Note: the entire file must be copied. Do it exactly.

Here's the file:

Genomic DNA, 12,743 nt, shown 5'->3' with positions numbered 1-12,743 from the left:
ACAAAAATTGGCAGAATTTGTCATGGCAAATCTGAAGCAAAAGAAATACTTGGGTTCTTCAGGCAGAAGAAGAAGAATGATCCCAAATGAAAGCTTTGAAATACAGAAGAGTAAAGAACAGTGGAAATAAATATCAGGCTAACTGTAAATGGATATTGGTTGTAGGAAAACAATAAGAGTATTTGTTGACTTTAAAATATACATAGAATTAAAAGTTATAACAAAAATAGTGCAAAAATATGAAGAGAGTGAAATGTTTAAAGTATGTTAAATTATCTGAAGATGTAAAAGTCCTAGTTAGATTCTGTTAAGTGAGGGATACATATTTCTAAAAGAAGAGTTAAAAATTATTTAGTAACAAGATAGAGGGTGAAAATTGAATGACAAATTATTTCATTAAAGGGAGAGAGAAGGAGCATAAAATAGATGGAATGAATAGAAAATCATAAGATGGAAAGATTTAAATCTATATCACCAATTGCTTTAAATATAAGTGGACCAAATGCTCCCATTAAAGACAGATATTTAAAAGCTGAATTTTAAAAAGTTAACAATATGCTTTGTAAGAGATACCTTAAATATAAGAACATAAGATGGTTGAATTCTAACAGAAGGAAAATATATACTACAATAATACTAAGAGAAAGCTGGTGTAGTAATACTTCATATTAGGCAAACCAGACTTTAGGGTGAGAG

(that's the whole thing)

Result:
Genomic DNA, 12,743 nt, shown 5'->3' with positions numbered 1-12,743 from the left:
ACAAAAATTGGCAGAATTTGTCATGGCAAATCTGAAGCAAAAGAAATACTTGGGTTCTTCAGGCAGAAGAAGAAGAATGATCCCAAATGAAAGCTTTGAAATACAGAAGAGTAAAGAACAGTGGAAATAAATATCAGGCTAACTGTAAATGGATATTGGTTGTAGGAAAACAATAAGAGTATTTGTTGACTTTAAAATATACATAGAATTAAAAGTTATAACAAAAATAGTGCAAAAATATGAAGAGAGTGAAATGTTTAAAGTATGTTAAATTATCTGAAGATGTAAAAGTCCTAGTTAGATTCTGTTAAGTGAGGGATACATATTTCTAAAAGAAGAGTTAAAAATTATTTAGTAACAAGATAGAGGGTGAAAATTGAATGACAAATTATTTCATTAAAGGGAGAGAGAAGGAGCATAAAATAGATGGAATGAATAGAAAATCATAAGATGGAAAGATTTAAATCTATATCACCAATTGCTTTAAATATAAGTGGACCAAATGCTCCCATTAAAGACAGATATTTAAAAGCTGAATTTTAAAAAGTTAACAATATGCTTTGTAAGAGATACCTTAAATATAAGAACATAAGATGGTTGAATTCTAACAGAAGGAAAATATATACTACAATAATACTAAGAGAAAGCTGGTGTAGTAATACTTCATATTAGGCAAACCAGACTTTAGGGTGAGAG